Can I Charge A Capacitor While Using It?

1. Jul 15, 2010

ijrdn

The thing between A and B is an inductor, don't know how to draw the coil :tongue:
Im wondering if theres AC currents flowing through point A and B?
Or is the capacitor keep charging up w/o discharging?
Or What happens???????

If that doesn't charge the capacitor in the oscillator, I want to know how to.

Thanks

Last edited: Jul 15, 2010
2. Jul 15, 2010

gnurf

Charging a capacitor is using it. It charges and discharges, storing/releasing energy in/from the electric field between its plates.

Where would the AC current in your circuit arise from? You have a battery (which is a DC source) which is shorted with your wire, effectively bypassing your capacitor, which you might as well remove from the circuit---it does nothing as your circuit stands. If you didn't short it out, your capacitor would charge up with its characteristic exponential curve leveling off at the battery voltage, at which point no more current would flow in the circuit.

3. Jul 15, 2010

ijrdn

Sorry, I was being a total idiot, I forgot to draw the inductor.

4. Jul 16, 2010

gnurf

Look up the expression for the impedance of an inductor (L), and you'll see that it acts as a short to DC. So no, there's no AC current between A and B.

To charge the capacitor (C), remove the L (and thus the DC short-circuit), and wait until the C charges up to the battery voltage. At this point you can remove the battery and your C will contain a certain amount of energy in the form of an electric field between its plates.

If you were to connect a L over the C at this stage (when the battery is removed), the stored energy would ideally slosh back and forth between C and L (which stores energy in a magnetic field) indefinitely.

5. Jul 16, 2010

gnurf

Also, the circuit symbol for an inductor looks like this:

[PLAIN]http://www.kpsec.freeuk.com/symbols/inductor.gif [Broken]

Currently, your attempt at drawing a inductor looks more like a resistor to me. Though, I guess that's better than a straight line as you drew the first time :)

Last edited by a moderator: May 4, 2017
6. Jul 16, 2010

ijrdn

Lol, I tried to draw that, but I failed XD, so I just stuck to the "resistor" thingy.
Just one more question, how do you charge the capacitor in an oscillator circuit??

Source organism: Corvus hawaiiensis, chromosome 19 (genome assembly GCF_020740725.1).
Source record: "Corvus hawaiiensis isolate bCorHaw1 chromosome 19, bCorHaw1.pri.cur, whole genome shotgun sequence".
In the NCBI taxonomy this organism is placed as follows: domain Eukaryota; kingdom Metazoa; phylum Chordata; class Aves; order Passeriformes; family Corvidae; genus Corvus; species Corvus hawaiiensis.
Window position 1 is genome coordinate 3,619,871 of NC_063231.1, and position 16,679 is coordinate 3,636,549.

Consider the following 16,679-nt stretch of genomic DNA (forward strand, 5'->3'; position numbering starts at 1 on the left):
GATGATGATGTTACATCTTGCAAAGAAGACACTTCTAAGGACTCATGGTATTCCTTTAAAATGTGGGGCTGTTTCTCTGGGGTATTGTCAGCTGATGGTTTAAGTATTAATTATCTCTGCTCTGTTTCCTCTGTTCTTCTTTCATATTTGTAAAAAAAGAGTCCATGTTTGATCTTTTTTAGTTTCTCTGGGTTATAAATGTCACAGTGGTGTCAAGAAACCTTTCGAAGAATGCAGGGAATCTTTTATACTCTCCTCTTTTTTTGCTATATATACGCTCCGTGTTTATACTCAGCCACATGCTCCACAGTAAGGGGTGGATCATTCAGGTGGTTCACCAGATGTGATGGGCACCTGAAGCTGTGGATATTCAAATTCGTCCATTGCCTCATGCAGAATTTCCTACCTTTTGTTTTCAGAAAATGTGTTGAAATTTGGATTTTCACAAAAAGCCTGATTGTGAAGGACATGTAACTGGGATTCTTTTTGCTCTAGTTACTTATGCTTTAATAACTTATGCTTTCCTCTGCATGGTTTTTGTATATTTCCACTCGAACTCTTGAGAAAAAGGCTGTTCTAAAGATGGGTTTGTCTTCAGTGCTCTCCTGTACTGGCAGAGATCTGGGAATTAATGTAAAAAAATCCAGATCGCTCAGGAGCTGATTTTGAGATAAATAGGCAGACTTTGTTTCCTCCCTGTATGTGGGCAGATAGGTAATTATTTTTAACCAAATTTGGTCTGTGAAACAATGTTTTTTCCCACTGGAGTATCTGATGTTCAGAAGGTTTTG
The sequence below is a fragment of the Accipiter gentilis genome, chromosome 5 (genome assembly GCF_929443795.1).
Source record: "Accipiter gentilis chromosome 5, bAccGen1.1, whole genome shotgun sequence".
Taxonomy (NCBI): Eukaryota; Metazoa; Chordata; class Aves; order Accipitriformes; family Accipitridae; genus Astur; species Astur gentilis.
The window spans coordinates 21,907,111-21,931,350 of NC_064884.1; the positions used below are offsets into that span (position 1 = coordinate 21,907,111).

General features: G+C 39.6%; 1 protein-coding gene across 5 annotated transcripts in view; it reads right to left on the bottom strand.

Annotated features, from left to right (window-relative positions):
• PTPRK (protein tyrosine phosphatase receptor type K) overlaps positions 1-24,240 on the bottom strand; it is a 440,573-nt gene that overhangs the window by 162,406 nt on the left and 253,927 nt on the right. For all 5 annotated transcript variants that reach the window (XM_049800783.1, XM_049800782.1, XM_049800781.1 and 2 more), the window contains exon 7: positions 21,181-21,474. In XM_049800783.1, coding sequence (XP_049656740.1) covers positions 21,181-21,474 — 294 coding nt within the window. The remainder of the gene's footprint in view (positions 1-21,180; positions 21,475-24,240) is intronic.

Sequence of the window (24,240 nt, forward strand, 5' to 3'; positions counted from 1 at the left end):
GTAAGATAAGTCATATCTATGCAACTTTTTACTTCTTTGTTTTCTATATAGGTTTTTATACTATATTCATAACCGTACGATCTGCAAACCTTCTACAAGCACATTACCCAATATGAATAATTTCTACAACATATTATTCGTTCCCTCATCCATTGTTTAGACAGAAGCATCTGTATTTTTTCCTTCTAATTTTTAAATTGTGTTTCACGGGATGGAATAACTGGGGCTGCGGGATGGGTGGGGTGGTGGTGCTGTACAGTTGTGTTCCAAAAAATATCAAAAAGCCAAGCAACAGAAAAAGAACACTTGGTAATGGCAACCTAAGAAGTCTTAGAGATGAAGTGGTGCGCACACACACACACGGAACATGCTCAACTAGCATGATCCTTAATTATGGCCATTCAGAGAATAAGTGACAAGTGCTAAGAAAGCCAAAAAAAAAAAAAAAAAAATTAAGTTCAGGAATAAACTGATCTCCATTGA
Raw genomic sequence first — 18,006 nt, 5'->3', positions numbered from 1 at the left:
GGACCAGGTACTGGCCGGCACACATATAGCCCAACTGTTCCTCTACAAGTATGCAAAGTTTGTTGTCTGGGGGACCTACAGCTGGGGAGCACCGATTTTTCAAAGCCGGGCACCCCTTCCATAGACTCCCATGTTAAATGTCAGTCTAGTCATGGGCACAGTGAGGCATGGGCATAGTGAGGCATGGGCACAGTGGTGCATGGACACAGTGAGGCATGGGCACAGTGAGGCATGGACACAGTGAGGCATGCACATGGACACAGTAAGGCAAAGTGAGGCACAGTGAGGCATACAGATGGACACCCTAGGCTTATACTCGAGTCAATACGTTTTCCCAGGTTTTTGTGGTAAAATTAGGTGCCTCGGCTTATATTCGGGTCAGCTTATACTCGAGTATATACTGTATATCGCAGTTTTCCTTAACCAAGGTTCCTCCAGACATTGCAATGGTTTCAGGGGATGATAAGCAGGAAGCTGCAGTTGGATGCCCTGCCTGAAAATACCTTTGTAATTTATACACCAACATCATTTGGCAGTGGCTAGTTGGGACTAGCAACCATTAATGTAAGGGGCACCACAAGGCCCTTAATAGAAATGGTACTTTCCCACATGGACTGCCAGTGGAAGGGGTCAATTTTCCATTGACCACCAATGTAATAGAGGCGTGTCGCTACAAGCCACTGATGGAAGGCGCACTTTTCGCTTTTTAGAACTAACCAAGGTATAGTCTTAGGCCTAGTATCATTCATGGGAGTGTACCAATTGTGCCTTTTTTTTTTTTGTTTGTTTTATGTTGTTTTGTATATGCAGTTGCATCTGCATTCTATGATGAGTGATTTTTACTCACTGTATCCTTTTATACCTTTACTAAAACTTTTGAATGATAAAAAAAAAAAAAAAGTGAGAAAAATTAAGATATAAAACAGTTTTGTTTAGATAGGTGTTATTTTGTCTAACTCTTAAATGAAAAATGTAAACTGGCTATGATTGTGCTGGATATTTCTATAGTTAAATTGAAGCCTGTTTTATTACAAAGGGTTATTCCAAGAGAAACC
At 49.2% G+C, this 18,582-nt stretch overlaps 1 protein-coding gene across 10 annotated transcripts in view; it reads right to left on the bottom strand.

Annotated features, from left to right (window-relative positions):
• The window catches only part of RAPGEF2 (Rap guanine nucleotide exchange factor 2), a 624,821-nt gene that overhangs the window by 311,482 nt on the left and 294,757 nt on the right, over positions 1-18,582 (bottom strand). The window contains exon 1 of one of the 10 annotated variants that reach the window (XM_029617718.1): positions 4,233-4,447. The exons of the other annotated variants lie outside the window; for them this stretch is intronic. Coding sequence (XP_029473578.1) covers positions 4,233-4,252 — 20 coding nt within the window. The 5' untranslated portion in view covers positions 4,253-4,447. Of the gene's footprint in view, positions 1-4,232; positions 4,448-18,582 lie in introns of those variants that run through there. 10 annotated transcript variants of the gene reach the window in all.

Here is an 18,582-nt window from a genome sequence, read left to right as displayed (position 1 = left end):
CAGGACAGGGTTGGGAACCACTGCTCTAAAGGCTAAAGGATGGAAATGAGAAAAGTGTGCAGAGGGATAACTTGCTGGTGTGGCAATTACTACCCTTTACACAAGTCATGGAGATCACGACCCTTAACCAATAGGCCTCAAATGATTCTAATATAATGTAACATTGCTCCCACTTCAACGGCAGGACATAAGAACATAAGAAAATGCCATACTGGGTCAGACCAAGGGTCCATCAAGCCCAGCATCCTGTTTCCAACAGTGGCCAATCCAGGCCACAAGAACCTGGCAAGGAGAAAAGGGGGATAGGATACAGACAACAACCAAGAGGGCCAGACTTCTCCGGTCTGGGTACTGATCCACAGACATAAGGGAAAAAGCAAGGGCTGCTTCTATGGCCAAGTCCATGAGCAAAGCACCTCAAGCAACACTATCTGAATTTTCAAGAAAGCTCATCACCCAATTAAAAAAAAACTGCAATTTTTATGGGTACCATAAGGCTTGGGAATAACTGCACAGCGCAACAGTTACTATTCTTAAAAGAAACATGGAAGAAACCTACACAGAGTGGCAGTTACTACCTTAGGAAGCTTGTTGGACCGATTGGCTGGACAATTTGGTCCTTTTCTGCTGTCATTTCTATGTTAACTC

7. Jul 16, 2010

gnurf

That's like saying "I tried to say thank you, but I couldn't find the words, so I said f*ck you instead". Symbols, like words, have meaning ... (most of the time anyway).

On charging the capacitor: Once the battery is removed the capacitor's potential difference, V=q/C, will initially drive the charge off the capacitor, which means a current will begin to flow in the LC circuit. The flow of current is key, because once the capacitor is completely discharged, how does the oscillator keep going?

The answer lies in how a inductor reacts to the (rate of) change in current passing through it. As you should know, the rate of change in current is proportional to the voltage across the inductor, V = L di/dt, which means that the current can't just suddenly (as in di/dt --> inf) stop, as that would require an infinite voltage across the inductor. Instead, the inductor induces an emf that is in the opposite direction of the current, effectively reversing the polarity of the capacitor which then recharges... and so on. Got it?

8. Jul 16, 2010

ijrdn

Yea I got that, guess I don't know how to ask a question......
How do you connect a battery to an oscillator circuit to give it that extra "juice" keep it going instead of dying by itself after it loses all of its energy due to resistance.

9. Jul 16, 2010

gnurf

There are several ways to do it, I guess. E.g., the circuit below is a Colpitts Oscillator:

The oscillation frequency is:

[PLAIN]http://images.wikia.com/wikitex/images/b/bc/bc8/93f498a73f8ed418ee94a02e814fd1.png [Broken]

You'd need to bias the transistor and add a power source, but luckily they've added the spice diagram for you to play with: